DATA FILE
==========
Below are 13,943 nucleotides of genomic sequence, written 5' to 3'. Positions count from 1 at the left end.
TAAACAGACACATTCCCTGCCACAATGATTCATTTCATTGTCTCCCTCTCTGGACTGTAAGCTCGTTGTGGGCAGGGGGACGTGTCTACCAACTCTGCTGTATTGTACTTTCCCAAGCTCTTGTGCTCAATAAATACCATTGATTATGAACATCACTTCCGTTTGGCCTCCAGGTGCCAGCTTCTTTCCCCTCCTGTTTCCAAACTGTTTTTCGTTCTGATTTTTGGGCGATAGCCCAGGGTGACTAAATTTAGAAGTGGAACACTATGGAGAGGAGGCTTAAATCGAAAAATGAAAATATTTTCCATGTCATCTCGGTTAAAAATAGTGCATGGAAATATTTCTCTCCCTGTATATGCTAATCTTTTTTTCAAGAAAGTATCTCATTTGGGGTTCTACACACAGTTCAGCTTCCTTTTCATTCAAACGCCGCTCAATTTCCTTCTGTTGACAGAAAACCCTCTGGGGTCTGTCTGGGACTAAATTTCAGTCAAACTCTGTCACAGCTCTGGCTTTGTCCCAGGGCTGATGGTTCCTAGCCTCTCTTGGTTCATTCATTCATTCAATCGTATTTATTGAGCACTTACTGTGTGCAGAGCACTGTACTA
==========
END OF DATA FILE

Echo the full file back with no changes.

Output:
Below are 13,943 nucleotides of genomic sequence, written 5' to 3'. Positions count from 1 at the left end.
TAAACAGACACATTCCCTGCCACAATGATTCATTTCATTGTCTCCCTCTCTGGACTGTAAGCTCGTTGTGGGCAGGGGGACGTGTCTACCAACTCTGCTGTATTGTACTTTCCCAAGCTCTTGTGCTCAATAAATACCATTGATTATGAACATCACTTCCGTTTGGCCTCCAGGTGCCAGCTTCTTTCCCCTCCTGTTTCCAAACTGTTTTTCGTTCTGATTTTTGGGCGATAGCCCAGGGTGACTAAATTTAGAAGTGGAACACTATGGAGAGGAGGCTTAAATCGAAAAATGAAAATATTTTCCATGTCATCTCGGTTAAAAATAGTGCATGGAAATATTTCTCTCCCTGTATATGCTAATCTTTTTTTCAAGAAAGTATCTCATTTGGGGTTCTACACACAGTTCAGCTTCCTTTTCATTCAAACGCCGCTCAATTTCCTTCTGTTGACAGAAAACCCTCTGGGGTCTGTCTGGGACTAAATTTCAGTCAAACTCTGTCACAGCTCTGGCTTTGTCCCAGGGCTGATGGTTCCTAGCCTCTCTTGGTTCATTCATTCATTCAATCGTATTTATTGAGCACTTACTGTGTGCAGAGCACTGTACTA